In this graduate level course, you are exposed to excellent teaching videos covering blocks of scripture helping you learn how grace works; regular exercises putting these principles into practice leading you to an increased ability to apply grace in all your relationships; stories (like David's) and practical illustrations enhance it all. I encourage you  to check out the CHTL link above.
The next course starts in August. And YOU are invited. The value is both in the content and in the
interaction with the others in your cohort.
What questions do you have?
I'd love to talk.  sue

Thursday, April 14, 2016

Temptation, Shame, Community

Because of a course we're taking together, our conversation revolved around shame. She said, it's so hard to dig out. And when my shame is so obvious to me, it is so hard to connect to the grace of God.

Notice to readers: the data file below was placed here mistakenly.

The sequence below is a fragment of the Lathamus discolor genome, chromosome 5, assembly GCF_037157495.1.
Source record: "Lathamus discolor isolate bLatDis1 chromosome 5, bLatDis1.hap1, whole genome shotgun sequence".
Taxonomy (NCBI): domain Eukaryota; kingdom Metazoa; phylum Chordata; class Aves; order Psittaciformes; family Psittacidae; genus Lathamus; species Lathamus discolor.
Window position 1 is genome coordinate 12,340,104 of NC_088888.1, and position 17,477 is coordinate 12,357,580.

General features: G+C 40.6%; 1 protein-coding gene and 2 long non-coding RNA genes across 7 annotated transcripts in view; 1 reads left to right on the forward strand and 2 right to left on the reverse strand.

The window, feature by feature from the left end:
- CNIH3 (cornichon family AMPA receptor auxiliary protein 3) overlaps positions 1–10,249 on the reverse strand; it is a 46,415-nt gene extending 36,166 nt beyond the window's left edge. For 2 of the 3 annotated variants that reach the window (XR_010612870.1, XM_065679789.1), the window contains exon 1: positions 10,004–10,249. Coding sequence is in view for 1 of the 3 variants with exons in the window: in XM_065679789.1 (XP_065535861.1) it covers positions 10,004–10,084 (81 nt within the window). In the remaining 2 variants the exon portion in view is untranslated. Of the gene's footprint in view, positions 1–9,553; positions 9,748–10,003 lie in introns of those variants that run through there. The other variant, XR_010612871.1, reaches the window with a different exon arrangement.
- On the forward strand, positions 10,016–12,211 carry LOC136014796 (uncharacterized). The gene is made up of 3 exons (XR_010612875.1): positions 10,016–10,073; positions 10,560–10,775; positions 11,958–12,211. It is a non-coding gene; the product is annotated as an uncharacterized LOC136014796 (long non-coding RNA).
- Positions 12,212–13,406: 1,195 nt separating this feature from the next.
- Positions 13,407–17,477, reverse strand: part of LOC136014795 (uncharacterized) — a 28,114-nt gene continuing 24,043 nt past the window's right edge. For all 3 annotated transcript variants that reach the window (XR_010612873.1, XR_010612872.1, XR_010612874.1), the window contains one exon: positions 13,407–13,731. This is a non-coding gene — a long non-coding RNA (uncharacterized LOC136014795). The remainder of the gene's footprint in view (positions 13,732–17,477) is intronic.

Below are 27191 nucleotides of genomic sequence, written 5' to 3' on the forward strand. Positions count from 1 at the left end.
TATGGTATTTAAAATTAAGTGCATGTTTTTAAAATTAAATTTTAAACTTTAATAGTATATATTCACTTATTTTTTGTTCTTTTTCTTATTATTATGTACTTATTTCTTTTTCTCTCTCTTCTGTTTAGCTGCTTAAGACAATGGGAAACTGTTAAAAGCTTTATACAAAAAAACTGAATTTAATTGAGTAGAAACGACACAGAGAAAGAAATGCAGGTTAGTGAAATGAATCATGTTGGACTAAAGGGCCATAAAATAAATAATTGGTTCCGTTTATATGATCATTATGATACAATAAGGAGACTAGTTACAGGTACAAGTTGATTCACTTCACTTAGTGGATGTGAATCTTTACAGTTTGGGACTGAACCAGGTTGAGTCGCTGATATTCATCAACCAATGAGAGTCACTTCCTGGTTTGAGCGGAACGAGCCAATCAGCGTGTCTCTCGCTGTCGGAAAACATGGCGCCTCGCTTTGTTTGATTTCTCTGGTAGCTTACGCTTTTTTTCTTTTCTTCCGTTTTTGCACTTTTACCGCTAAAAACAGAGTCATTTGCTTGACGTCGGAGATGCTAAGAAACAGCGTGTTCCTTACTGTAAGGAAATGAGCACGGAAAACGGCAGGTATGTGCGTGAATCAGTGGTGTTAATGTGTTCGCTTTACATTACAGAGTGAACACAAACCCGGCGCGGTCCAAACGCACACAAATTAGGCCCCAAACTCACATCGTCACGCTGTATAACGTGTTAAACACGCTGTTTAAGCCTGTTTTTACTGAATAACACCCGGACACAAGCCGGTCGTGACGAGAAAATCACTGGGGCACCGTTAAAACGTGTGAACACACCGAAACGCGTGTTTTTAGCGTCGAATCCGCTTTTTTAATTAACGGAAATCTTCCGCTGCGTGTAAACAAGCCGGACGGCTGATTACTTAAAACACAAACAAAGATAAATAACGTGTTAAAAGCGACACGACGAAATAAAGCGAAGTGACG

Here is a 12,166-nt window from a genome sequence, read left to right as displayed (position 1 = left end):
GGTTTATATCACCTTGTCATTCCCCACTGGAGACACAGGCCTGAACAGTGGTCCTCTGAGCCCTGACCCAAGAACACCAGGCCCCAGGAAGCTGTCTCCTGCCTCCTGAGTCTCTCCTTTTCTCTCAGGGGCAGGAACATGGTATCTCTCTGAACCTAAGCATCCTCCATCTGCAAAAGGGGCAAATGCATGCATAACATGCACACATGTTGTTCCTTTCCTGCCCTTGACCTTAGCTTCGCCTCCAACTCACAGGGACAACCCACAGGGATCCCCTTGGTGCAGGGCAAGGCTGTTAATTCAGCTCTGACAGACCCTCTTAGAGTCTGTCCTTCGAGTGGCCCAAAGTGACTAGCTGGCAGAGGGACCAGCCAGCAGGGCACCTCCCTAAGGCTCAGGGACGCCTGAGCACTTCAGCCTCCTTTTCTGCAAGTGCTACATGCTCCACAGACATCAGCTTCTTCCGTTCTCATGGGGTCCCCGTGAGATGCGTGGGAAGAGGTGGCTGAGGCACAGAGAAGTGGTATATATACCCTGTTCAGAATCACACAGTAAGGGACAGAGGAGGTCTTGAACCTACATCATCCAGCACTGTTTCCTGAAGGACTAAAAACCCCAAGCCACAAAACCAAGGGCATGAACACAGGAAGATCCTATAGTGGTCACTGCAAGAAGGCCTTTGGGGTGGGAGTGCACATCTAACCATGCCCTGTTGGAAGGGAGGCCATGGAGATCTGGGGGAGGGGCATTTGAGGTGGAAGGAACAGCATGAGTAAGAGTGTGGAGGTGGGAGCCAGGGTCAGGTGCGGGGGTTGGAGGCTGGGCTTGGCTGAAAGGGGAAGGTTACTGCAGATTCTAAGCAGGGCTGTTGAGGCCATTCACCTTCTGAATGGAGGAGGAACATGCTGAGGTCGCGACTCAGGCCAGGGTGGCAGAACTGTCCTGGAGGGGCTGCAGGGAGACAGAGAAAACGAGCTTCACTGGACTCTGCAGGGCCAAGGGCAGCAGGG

I agree. 

Later, praying over our interaction, God brought Paul's words nestled in I Corinthians to mind, the way of escape.

"No temptation has overtaken you that is not common to man.
 God is faithful, and he will not let you be tempted beyond your ability,
 but with the temptation he will also provide the way of escape,
 that you may be able to endure it."
I Corinthians 10:13

I noted:
     * Temptation is a common issue.
     * God has a fence around temptation.
     * God provides a way of escape.
     * It won't overpower me.

A friend once commented that holiness is living with nothing hidden. Holiness is living in the light. I'm thinking that is the message of I John 1:5-10.

Then my thoughts circled back to Paul and his testimony in Philippians 1. In verses 19 and 20, he declares, 

"through your prayers and the help of the Spirit of Jesus Christ
 this will turn out for my deliverance,